No. In fact, plums are high in fiber which can help prevent constipation. However, consuming plums in large quantities can have a laxative effect, so start by offering a small amount and gradually increase serving sizes until you know how your baby responds.
These tools will make it a lot easier for you to serve plums to your baby. For more of my favorite kitchen tools, make sure to check out my shop.
Plum Baby Puree
Making plum puree is easy! If your plums are super ripe and juicy you and just pit them before placing them into a food processor or blender on high. If your plums are not super ripe then you will want to gently simmer them.
- Pit and roughly chop the plums.
- Place the plums and a pinch of cinnamon into a medium saucepan.
- Heat on medium-low for 10 minutes, or until the plums are tender.
- Transfer to a blender and puree for 1-2 minutes or until super smooth.
- Serve to baby or store for another meal.
Tip: Plum puree is great for adding to yogurt, ricotta cheese, oatmeal, or mixing with other purees.
Plums for Baby-Led Weaning
Plums are a great food for your baby to self-feed, whether for baby-led weaning, which happens around 6 months of age, or during the finger foods stage at 9 months.
Halved, ripe (6-9 months): Cut soft, ripe plums in half and remove the pit. Baby will be able to pick up this larger piece easily. You can also leave the skin on (it’s edible).
Halved, sliced, or diced (9-12+ months): Serving smaller slices or bite sized pieces of plums will allow your baby to practice using their pincer grasp, which is developing at this age. You can serve plums with the skin on or if peeled, roll them in finely crushed nuts, shredded coconut or hemp seeds to help baby with grasping it.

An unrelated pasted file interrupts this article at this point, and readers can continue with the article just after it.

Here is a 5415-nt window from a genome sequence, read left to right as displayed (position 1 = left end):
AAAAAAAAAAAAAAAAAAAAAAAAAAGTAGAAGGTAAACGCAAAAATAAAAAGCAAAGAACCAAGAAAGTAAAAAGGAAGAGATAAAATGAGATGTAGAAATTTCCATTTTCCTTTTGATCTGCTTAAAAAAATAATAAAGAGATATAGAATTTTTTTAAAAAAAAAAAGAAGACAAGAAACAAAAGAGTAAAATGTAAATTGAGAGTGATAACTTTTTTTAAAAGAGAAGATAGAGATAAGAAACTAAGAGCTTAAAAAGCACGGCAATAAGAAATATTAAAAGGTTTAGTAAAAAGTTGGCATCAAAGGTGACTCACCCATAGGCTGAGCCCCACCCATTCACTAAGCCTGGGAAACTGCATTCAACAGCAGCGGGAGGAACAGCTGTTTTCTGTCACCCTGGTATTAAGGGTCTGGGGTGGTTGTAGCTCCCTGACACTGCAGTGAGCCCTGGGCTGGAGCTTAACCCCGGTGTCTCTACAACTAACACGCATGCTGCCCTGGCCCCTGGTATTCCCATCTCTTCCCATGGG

Halved or whole (18-24 months): Depending on your toddler’s skill level, you can try offering either halved plums (pit removed) or a whole plum (with pit) so they can practice taking appropriately sized bites, chewing and swallowing. You can peel the skin or keep it on, but just know that it’s typical for toddlers to spit out the skin as they’re learning to eat. If offering a whole plum, it’s best to model eating one yourself, so that you can show them how to practice eating around this part.
You can store it in an airtight container in the fridge for up to 4 days.
This puree can be frozen for up to 4 months.
- Spoon puree into a freezer storage container – do not overfill.
- Place the lid on the storage container or cover it with a piece of saran wrap and label it with the date and recipe name.
- Place the tray into the freezer and let freeze completely – preferably overnight.
- Pop out the baby food cubes and place them in a zip-lock baggie or stasher bag – don’t forget to re-label the baggie or stasher bag for future reference.
You can store cut plums in an air-tight container in the fridge for up to 2 days.
While Plum Baby Food is great by itself, it’s also super easy to mix and match with other nutrient-dense baby food purees. Give these fun flavor combos a try!
More Plum Recipes
Expert Feeding Tips
- Pureed and mashed plums are also great for adding to yogurt, oatmeal, and other pureed fruits and veggies.
- Choosing organic plums is preferred, as many plums are heavily sprayed with pesticides. To minimize exposure, wash plums before serving.
- Frozen or canned plums can also be a healthy option. If choosing canned, look for “no-added sugar” cans or drain and rinse canned plums to remove any excess sugar.
- To remove the pit from a fresh plum, run a sharp knife all the way around the natural ‘dimple’ of the fruit. Twist the two halves in opposite directions, separate them and remove the pit.
Plum Baby Food Puree
- 5 plums, pitted and roughly sliced
- 1/8 tsp cinnamon
- 3 tbsp water
Plum for Baby-Led Weaning
Plums for Baby-Led Weaning
Serve to your baby in an age-appropriate way – either cut in half off of the pit, slices, or chopped into smaller pieces. You can also puree or mash the plum and serve to your baby on a self-feeding spoon.
Storage: you can store the plum puree in an air-tight container in the fridge for up to 4 days or in the freezer for up to 4 months. You can store the plum pieces in an air-tight container in the fridge for up to 2 days.